You can discuss any bowel problems with your doctor or specialist nurse, or with a dietitian. They may be able to reduce the side effects using a combination of medicines, dietary changes and exercises, and can help you cope with how the problems are making you feel. Other things you can do that may help include:
being aware of which foods trigger the diarrhoea or make it worse, and avoiding them for several hours before you have sex
emptying your bowels just before you have sex
maintaining good personal hygiene, which will help boost your confidence
burning scented candles, which may help if you are concerned about smells
letting your partner know that you may have to rush to the toilet, and making sure that you can get there quickly and easily
having tissues and towels handy during sex
using an anal plug (available from the Bladder and Bowel Foundation).
Body image is the mental picture we have of our own appearance. This image is drawn from what our body actually looks like, and also from how we think we look. Throughout our lives, our body image is constantly changing. Our body image can be altered whether or not a cancer or its treatment causes changes to our appearance.
Changes in body image can cause feelings of distress that go far beyond the physical effects of a cancer and its treatment. When there’s been a change in body image that’s sudden and dramatic, you may feel abnormal. You may also have feelings of shame, embarrassment, inferiority and anger. When the change is a visible one, these feelings can be reinforced by the reactions of other people.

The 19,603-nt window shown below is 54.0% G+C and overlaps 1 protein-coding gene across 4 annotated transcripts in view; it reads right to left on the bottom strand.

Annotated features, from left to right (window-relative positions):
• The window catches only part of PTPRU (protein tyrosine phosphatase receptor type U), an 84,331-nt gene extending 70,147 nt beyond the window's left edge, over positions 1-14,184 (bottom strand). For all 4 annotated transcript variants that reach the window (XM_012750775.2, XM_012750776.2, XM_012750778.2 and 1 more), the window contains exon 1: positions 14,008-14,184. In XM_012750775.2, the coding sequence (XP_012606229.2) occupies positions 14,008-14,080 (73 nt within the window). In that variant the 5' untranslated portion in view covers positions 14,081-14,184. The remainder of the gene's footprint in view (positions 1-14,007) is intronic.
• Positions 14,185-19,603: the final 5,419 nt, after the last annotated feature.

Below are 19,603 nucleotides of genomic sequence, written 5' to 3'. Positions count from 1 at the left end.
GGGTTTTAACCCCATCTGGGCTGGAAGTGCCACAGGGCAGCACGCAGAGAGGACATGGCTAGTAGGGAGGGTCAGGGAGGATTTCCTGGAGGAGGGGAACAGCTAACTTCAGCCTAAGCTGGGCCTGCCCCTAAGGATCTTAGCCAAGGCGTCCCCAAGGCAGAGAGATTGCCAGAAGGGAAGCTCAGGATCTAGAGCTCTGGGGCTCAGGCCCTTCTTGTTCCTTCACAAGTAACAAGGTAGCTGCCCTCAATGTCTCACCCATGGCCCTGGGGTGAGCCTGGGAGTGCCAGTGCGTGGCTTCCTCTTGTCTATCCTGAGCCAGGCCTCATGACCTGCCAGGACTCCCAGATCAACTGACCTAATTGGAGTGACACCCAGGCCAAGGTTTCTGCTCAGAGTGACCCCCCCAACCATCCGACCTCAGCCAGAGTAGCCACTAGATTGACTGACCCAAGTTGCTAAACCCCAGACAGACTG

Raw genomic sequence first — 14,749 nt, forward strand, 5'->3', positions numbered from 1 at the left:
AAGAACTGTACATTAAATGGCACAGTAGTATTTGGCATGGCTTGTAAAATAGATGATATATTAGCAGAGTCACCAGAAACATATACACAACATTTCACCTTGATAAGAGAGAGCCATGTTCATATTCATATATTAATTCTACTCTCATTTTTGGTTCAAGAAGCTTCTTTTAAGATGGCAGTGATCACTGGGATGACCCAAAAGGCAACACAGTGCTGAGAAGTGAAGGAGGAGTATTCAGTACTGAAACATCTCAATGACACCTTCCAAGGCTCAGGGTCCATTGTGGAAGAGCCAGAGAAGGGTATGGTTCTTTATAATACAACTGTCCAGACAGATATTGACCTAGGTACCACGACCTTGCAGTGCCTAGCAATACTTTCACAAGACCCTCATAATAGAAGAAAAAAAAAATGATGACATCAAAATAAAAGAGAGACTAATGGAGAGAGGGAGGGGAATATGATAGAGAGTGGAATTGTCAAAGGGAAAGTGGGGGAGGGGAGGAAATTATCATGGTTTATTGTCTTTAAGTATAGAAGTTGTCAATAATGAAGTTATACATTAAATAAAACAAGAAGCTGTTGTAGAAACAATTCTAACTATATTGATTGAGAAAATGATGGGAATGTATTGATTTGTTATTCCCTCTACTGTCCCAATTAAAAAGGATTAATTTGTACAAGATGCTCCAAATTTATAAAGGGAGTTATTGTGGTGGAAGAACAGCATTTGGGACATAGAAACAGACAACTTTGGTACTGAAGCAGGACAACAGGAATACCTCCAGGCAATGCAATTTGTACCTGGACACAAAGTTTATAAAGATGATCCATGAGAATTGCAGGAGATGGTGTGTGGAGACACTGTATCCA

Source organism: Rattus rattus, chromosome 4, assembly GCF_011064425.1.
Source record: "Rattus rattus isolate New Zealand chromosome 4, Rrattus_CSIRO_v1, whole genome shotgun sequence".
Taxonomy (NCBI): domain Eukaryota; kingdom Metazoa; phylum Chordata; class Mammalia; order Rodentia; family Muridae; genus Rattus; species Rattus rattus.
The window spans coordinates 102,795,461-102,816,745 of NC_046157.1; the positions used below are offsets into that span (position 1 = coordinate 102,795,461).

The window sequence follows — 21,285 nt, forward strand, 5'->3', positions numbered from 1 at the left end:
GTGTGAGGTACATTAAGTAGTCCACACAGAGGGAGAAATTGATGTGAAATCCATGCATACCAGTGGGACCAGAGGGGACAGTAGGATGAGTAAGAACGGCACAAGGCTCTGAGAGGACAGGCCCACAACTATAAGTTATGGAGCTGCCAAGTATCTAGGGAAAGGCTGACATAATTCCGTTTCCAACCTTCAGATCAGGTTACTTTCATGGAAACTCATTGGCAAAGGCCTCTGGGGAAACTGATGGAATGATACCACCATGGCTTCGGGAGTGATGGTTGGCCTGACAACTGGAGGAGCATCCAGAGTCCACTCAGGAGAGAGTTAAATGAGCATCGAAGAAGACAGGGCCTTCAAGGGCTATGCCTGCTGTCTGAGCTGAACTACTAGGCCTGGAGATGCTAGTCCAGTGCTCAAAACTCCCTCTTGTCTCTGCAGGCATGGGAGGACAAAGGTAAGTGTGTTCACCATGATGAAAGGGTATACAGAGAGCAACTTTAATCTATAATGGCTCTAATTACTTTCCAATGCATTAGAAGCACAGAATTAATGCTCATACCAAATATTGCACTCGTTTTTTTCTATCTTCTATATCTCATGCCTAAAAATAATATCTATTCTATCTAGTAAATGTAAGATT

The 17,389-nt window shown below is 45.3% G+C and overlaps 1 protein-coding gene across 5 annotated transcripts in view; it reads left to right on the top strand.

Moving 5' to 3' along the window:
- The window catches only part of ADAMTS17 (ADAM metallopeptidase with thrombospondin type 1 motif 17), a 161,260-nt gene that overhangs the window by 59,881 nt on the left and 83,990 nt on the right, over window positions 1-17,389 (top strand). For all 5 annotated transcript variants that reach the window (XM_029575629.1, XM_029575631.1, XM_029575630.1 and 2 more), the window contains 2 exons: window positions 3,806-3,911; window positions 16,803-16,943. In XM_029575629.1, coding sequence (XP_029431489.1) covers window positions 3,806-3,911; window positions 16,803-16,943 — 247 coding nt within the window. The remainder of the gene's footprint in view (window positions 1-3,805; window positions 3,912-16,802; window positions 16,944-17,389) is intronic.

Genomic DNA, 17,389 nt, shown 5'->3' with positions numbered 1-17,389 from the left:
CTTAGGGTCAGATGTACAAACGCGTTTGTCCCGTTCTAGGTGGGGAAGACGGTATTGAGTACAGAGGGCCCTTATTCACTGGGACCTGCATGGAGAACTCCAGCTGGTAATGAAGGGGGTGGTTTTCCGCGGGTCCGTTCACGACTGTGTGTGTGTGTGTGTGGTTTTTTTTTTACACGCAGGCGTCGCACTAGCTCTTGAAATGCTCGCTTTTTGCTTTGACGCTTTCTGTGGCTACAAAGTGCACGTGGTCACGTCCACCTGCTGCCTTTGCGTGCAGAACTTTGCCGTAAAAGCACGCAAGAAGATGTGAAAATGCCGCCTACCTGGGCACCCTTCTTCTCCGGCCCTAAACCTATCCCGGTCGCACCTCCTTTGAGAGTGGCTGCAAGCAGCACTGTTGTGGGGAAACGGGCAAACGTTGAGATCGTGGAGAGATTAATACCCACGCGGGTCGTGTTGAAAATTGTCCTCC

Some people adapt well to body changes caused by cancer and its treatment over time. However, others can become anxious, less confident or depressed. They can withdraw from relationships and from social activities they enjoy.
The effect on a person is not always related to the size, severity or visibility of the change. For example, a small, hidden scar can still affect a person’s mood, confidence and sexuality.
We have a section about the effects of cancer and its treatment on body image.
If the change can be hidden under clothes, for example a colostomy or mastectomy, a fairly common reaction is to pretend that everything is normal. You might hide the change, avoid looking at it, and conceal it from others. However, avoidance can lead to increasing feelings of anxiety about the thought of someone finding out.
Changes such as having a stoma or having a breast removed are likely to cause a significant change in the way you feel about your body. If this is true for you, you could try having sex partly dressed or in your underwear, rather than completely naked. Changing the lighting level during sex can also help to build your confidence about how your body looks. It may help to lie on your side to prevent pressure on scars or stomas. Facing away from your partner, not towards, may also help.
Talking about your feelings around body image
It’s important to tell someone your fears, rather than hiding them and letting them grow into something bigger. The more you’re able to face the things you’ve been avoiding, the better. It might be important to spend some time thinking through your worst fears, and planning a way of managing them to help build your confidence.
If you’re the partner of someone who has changes in their real or perceived body image, it may also take you time to adjust to and accept the changes. You may need to talk through your own fears with someone.